(CSC) 1. Please tell us about your latest release “The Love of God,” your first ever inspirational record. Why did you wait all these years to create such a wonderful album?
I have been asked to do this for about 20 years. I have this thing about preaching religion to a paid audience, I don't know why. Plus I never felt there was a market for it but it has been something I have felt very strong about. I had this opportunity with Cracker Barrel. They said, "We will take a chance on this if you want to do it." We did it and it was tremendously successful. I think primarily because Cracker Barrel knows their audience and it's not a single download audience, it’s a group of people who buy physical albums. It was great fun doing it.
One of the guys in my band, Warren Hartman, I asked him to produce it. He brought in Kyle Lehning, who had worked with me on some other things. Kyle produces Randy Travis and several other people. He has a good feel for the commercial market. They did a phenomenal job. We would go in and cut the track, then I would leave and they would fill in the holes, adding vocal parts and such. They did a great job making that record come to life.
(CSC) 2. Having a very personal connection to each song on the album, what was your mindset like in the studio during the process of creating this record?
There is something different about it. This is not a religious album, it's an inspirational album. So when you sing it, it is inspirational as well. Plus they are songs I have known all of my life, so I have a different comfort level than doing ten songs that I'm learning as I go. I thoroughly enjoyed it. I enjoyed the fact we went to groups like The Whites, who are so pure in what they do. We kept their purity with the songs. I personally have received more comments from this single album than any other album I have ever done. The concept of this album has been so widely received.
(CSC) 3. You’re currently working on your autobiography; what has been the most challenging part about gathering all the details from your life and career and putting them into writing?
The thing I've learned is that I am 73 years old and a lot of crap happened in 73 years. (Laughs) What we did is kind of a chronology of where I was as a kid. I was working with a woman named Patsi Bale Cox; she was the premiere autobiography writer in Nashville. Bless her heart, she had stage four lung cancer and she passed away last November. Her theory was, "If they like you as a kid, they will love you as a man."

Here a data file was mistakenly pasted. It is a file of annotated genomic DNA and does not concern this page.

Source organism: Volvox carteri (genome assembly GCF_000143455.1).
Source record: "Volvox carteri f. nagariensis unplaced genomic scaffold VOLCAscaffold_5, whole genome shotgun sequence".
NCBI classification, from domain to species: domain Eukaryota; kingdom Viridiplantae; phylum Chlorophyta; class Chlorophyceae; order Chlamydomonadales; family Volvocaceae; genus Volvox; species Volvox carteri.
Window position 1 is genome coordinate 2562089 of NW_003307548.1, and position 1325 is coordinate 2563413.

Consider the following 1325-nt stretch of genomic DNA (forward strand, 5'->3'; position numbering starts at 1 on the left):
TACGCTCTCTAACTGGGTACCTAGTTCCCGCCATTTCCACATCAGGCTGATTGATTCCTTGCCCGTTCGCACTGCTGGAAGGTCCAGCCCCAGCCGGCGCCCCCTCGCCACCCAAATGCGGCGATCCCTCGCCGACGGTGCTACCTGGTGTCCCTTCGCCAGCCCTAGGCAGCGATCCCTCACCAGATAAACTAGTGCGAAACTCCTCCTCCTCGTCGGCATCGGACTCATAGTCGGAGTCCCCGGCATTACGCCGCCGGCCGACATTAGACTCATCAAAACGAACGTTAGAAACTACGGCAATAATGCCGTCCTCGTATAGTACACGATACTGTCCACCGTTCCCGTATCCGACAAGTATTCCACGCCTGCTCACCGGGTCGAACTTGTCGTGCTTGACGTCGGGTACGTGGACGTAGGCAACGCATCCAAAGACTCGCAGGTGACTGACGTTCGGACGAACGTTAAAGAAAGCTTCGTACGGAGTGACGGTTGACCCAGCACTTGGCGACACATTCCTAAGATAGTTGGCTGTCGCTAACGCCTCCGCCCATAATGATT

We really focused on what happened to me as a child; how I became who I am. My mom had a saying that I think was so true. She made us go to church three times a week. I finally one day said, "Why?" She said, "Because son, you can never be anything more as an adult than what is put into you as a child." I think it really speaks volumes. She insisted that we have a good foundation. I think that has helped all my brothers and sisters and certainly me.
The book will probably be released in the fall of 2012. Right now the problem is I just realized I should put a disclaimer in the front that says, "If I forgot anybody or any event, I am so sorry, but a lot has happened to me." (Laughs) I am trying desperately to get the people who deserve to be mentioned, mentioned. But I get off on these little tangents where I start talking about playing tennis or I talk about my photography, then I talk about certain musical projects that don't necessarily include other people and then I have to go back and say, "Wait a minute, there were other people that were important to me at the time.”